Diaz said that it was “mind-boggling” how little the community knew about the legislation. As part of the effort, they are collecting signatures from attendees to press legislators on the bill.

“It’s interesting because everyone here cares about education but they’re centering different things,” Diaz said. “We want to center the children and their families which are getting lost in all these critiques.”

Concerns over vouchers

Cowen, a critic of private school choice initiatives, said that vouchers have shown significant negative declines in student achievement when scaled up to statewide, universal programs.

Often, he said, students who benefit from voucher systems are students who were already enrolled in private schools, or were homeschooled prior to programs being expanded. Opponents of the legislation say taxpayer dollars go toward schools that lack transparency, or that schools can discriminate and ultimately pick who does enroll.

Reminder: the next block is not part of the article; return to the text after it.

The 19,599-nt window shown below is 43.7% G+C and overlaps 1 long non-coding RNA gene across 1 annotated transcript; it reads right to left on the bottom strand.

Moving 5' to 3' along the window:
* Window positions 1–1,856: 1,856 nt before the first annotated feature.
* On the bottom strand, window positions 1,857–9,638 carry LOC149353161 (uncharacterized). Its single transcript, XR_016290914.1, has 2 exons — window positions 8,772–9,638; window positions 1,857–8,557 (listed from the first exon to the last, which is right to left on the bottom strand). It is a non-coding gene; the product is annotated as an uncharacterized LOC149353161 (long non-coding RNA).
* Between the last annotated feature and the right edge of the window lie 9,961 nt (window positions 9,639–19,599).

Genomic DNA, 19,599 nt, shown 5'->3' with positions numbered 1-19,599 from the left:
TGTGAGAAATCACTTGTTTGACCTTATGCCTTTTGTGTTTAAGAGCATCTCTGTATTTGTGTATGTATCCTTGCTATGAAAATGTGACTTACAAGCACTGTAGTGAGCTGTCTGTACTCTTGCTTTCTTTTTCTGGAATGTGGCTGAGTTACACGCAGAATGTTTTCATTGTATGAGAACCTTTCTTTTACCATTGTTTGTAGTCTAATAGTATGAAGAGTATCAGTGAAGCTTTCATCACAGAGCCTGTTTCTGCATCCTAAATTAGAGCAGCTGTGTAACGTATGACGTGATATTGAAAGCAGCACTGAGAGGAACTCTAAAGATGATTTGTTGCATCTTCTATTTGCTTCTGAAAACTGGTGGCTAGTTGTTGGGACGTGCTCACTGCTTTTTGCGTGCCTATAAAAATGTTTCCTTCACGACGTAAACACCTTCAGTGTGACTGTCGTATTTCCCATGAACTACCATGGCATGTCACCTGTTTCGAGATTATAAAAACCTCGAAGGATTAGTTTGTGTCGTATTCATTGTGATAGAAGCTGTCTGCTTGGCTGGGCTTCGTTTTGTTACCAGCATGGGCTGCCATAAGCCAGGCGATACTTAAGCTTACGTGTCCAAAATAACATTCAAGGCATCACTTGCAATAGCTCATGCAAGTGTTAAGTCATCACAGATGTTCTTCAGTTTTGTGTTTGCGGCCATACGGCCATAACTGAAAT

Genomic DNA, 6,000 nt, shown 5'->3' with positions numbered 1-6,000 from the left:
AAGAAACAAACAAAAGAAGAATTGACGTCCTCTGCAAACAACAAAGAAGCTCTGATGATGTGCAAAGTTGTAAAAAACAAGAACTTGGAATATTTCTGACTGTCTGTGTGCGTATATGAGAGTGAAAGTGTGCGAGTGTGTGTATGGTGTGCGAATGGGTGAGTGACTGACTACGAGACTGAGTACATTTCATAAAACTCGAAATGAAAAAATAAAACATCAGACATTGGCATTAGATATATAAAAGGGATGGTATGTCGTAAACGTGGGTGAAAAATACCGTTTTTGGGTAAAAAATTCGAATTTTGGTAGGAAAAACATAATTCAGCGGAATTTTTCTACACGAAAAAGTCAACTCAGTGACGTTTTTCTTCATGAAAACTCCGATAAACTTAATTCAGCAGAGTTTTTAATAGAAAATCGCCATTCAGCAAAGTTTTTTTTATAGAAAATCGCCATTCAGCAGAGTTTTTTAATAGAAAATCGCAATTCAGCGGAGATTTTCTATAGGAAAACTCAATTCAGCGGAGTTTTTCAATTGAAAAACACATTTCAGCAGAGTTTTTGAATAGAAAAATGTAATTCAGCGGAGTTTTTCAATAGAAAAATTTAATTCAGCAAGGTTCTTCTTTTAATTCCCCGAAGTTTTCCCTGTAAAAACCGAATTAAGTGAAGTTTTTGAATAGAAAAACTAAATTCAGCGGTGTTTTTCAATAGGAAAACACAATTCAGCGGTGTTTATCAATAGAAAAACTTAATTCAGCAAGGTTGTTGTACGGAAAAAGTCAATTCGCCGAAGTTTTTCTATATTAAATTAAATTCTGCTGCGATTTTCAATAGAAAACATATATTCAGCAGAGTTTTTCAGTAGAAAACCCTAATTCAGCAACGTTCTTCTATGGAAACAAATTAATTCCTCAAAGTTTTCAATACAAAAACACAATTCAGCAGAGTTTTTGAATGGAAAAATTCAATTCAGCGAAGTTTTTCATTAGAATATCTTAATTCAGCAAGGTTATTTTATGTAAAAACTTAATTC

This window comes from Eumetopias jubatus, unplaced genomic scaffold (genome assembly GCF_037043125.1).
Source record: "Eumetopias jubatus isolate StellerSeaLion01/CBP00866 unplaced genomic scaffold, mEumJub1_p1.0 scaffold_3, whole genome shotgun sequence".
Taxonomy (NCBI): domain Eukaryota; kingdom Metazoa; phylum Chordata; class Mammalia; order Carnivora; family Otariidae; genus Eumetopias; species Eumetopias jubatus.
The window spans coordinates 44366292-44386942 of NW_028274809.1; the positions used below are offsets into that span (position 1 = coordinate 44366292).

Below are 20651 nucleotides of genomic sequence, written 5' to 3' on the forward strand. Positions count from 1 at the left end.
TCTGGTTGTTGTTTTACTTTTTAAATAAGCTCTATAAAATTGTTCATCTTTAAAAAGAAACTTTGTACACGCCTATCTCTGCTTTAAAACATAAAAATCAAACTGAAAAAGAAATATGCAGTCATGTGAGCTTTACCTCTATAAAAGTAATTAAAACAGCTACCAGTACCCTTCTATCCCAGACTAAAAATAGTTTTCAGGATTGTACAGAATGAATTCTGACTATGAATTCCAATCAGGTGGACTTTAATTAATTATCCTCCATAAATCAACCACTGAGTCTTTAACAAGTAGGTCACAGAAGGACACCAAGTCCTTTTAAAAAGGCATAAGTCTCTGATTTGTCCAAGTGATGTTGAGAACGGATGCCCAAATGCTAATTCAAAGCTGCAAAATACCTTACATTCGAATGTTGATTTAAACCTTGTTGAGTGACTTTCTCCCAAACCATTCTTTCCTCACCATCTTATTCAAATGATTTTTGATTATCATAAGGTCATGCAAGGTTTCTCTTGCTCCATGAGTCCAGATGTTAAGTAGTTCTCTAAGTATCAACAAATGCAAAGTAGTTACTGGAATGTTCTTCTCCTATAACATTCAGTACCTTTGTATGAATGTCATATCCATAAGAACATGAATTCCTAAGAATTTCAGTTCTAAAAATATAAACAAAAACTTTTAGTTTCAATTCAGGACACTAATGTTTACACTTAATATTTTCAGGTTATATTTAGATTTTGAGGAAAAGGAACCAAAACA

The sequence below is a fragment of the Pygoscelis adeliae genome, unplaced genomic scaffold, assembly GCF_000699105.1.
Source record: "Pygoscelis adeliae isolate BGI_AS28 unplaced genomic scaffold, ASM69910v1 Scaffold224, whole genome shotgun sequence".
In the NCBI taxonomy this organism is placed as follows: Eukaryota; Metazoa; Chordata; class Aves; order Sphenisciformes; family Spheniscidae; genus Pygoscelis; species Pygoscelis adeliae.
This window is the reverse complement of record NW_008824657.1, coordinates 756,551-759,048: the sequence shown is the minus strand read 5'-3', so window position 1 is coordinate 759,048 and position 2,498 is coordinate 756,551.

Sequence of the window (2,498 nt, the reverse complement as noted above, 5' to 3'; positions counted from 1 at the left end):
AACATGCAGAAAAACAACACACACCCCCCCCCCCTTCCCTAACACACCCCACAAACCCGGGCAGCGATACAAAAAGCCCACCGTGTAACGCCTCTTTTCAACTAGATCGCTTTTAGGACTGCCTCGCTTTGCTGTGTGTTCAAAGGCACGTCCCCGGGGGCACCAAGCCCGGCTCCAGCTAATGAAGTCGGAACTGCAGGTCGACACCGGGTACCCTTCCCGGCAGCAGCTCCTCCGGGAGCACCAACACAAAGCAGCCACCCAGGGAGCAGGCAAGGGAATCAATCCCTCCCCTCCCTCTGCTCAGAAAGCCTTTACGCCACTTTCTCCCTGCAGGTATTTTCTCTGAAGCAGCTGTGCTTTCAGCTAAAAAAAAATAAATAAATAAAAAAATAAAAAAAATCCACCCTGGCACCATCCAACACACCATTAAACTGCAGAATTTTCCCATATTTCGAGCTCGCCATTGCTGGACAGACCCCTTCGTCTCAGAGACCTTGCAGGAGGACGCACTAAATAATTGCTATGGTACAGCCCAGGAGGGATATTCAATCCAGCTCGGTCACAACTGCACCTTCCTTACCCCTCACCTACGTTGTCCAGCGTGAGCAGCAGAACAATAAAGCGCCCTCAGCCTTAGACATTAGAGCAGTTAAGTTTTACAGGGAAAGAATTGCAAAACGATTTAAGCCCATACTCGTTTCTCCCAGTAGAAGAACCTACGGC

There’s no reason to believe Pennsylvania would be any different, he said. States that have attempted to restrict voucher programs to public school students haven’t succeeded, he said.

“What’s insidious about how the Pennsylvania thing is being marketed is this idea that all you have to do is be eligible for a voucher and you can save your child’s life and leave failing Philadelphia schools,” he said. “There’s nothing in the legislation that requires them to take you.”

Advocates for the policy argue that it can improve education access across the board, even for the students who remain in public school.

Ed Tarnowski, policy and advocacy director for EdChoice, a nonprofit proponent of school choice, said he was excited that a celebrity like Jay-Z was joining the conversation.

“We hope that it does help raise awareness so parents know what is being considered to increase their educational options,” he said.